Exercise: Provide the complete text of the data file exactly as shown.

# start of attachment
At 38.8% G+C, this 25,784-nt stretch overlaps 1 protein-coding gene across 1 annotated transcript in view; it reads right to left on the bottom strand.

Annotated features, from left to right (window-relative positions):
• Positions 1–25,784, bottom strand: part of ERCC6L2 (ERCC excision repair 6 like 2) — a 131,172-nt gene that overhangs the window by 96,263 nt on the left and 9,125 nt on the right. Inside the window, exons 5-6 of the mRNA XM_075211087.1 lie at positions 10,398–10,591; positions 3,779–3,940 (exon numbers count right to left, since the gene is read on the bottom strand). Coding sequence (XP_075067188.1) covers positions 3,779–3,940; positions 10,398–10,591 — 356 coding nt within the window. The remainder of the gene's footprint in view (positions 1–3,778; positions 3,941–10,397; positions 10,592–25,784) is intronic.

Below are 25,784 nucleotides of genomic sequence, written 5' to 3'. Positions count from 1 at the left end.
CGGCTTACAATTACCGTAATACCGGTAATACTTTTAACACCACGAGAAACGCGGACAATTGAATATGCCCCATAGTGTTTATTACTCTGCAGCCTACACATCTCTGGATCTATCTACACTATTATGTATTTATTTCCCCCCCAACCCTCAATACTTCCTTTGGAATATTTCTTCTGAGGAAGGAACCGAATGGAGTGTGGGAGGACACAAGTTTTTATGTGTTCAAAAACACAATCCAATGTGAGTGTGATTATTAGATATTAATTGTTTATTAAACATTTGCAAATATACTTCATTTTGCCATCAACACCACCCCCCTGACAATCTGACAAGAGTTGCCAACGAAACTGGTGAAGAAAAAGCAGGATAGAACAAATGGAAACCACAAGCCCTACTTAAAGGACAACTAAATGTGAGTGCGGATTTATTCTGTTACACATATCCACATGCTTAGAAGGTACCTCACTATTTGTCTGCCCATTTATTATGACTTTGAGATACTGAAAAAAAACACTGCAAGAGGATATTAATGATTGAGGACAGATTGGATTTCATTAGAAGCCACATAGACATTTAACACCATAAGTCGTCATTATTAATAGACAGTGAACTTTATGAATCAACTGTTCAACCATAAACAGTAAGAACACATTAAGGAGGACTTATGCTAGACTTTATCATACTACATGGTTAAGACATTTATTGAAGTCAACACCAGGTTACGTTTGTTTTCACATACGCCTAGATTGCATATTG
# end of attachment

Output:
At 38.8% G+C, this 25,784-nt stretch overlaps 1 protein-coding gene across 1 annotated transcript in view; it reads right to left on the bottom strand.

Annotated features, from left to right (window-relative positions):
• Positions 1–25,784, bottom strand: part of ERCC6L2 (ERCC excision repair 6 like 2) — a 131,172-nt gene that overhangs the window by 96,263 nt on the left and 9,125 nt on the right. Inside the window, exons 5-6 of the mRNA XM_075211087.1 lie at positions 10,398–10,591; positions 3,779–3,940 (exon numbers count right to left, since the gene is read on the bottom strand). Coding sequence (XP_075067188.1) covers positions 3,779–3,940; positions 10,398–10,591 — 356 coding nt within the window. The remainder of the gene's footprint in view (positions 1–3,778; positions 3,941–10,397; positions 10,592–25,784) is intronic.

Below are 25,784 nucleotides of genomic sequence, written 5' to 3'. Positions count from 1 at the left end.
CGGCTTACAATTACCGTAATACCGGTAATACTTTTAACACCACGAGAAACGCGGACAATTGAATATGCCCCATAGTGTTTATTACTCTGCAGCCTACACATCTCTGGATCTATCTACACTATTATGTATTTATTTCCCCCCCAACCCTCAATACTTCCTTTGGAATATTTCTTCTGAGGAAGGAACCGAATGGAGTGTGGGAGGACACAAGTTTTTATGTGTTCAAAAACACAATCCAATGTGAGTGTGATTATTAGATATTAATTGTTTATTAAACATTTGCAAATATACTTCATTTTGCCATCAACACCACCCCCCTGACAATCTGACAAGAGTTGCCAACGAAACTGGTGAAGAAAAAGCAGGATAGAACAAATGGAAACCACAAGCCCTACTTAAAGGACAACTAAATGTGAGTGCGGATTTATTCTGTTACACATATCCACATGCTTAGAAGGTACCTCACTATTTGTCTGCCCATTTATTATGACTTTGAGATACTGAAAAAAAACACTGCAAGAGGATATTAATGATTGAGGACAGATTGGATTTCATTAGAAGCCACATAGACATTTAACACCATAAGTCGTCATTATTAATAGACAGTGAACTTTATGAATCAACTGTTCAACCATAAACAGTAAGAACACATTAAGGAGGACTTATGCTAGACTTTATCATACTACATGGTTAAGACATTTATTGAAGTCAACACCAGGTTACGTTTGTTTTCACATACGCCTAGATTGCATATTG